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At sixteen years old, Laurie Hernandez has already made many of her dreams come true—and yet it’s only the beginning for this highly accomplished athlete. A Latina Jersey girl, Laurie saw her life take a dramatic turn last summer when she was chosen to be a part of the 2016 US Olympic gymnastics team. After winning gold in Rio as part of the Final Five, Laurie also earned an individual silver medal for her performance on the balance beam. Nicknamed “the Human Emoji” for her wide-eyed and animated expressions, Laurie continues to dance her way into everyone’s hearts while competing on the hit reality TV show Dancing with the Stars.
Poignant and funny, Laurie’s story is about growing up with the dream of becoming an Olympian and what it took to win gold. She talks about her loving family, her rigorous training, her intense sacrifices, and her amazing triumphs. Be prepared to fall in love with and be mesmerized by America’s newest sweetheart all over again.
Customer ReviewsMost Helpful
By S.R.E. on 09-28-17
Gymfans, don't waste your time
I am a big fan of gymnastics and of sports memoirs - Dominique Moceanu's book was amazing. Simone Biles was obviously more guarded, but even that book gave a glimpse beneath the surface. If you're looking for a book like that, look elsewhere.
This book was obviously not penned by Laurie, and it shows. It reads like someone's idea of how a sixteen year old girl would write. Someone who does not know any sixteen year old girls. Lots of "IT WAS SOOO FUN!" and "I WAS SOOOO DISAPPOINTED!" It contains a few tiny tidbits about her personal life but almost no detail. I feel like I could have written this book based solely on her interviews before and after Rio. Her life before 2016 is glossed over in the first 30 minutes. Although there's lots of talk about making the Olympic team, the competitions themselves and the details of her routines are barely discussed.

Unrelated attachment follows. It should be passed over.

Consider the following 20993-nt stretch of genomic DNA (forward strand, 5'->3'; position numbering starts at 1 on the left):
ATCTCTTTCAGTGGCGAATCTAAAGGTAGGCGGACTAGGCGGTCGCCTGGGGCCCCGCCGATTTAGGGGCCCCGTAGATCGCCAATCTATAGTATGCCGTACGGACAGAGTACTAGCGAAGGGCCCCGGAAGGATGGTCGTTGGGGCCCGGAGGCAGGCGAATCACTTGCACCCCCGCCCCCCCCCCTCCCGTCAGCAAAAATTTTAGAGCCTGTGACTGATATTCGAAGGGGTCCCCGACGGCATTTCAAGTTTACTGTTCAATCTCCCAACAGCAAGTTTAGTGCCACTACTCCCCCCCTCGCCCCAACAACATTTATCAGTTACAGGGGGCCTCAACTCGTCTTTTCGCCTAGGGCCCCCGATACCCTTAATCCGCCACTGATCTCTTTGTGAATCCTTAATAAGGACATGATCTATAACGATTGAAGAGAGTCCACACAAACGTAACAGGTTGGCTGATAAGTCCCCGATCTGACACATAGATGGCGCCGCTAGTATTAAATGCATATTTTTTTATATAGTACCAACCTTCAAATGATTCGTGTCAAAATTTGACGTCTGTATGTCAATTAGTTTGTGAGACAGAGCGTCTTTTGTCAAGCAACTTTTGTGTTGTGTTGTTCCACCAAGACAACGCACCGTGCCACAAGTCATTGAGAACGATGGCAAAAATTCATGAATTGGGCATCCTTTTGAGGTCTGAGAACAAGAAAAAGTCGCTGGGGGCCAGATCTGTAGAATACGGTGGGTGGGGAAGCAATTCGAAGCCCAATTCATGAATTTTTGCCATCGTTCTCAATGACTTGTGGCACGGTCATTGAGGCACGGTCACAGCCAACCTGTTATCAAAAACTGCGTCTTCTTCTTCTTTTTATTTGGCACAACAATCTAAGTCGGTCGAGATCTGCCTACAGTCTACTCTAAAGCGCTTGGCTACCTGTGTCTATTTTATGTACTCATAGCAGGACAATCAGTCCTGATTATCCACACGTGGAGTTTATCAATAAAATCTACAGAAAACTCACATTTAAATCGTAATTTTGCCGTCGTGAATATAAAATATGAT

Even if you feel compelled to read this book, please buy the physical edition and steer clear of the audiobook. The book is read the way it's written - like an overly dramatic idea of what a teenage girl would sound like. Whoever directed the production must have told the narrator to try and "act" and take dramatic pauses. The effect is almost unlistenable. Not to mention typical mispronunciations which show that there was zero research put in by the producers. The narration is slightly more tolerable if you speed it up to 1.25x normal speed.
I want my four hours and my credit back.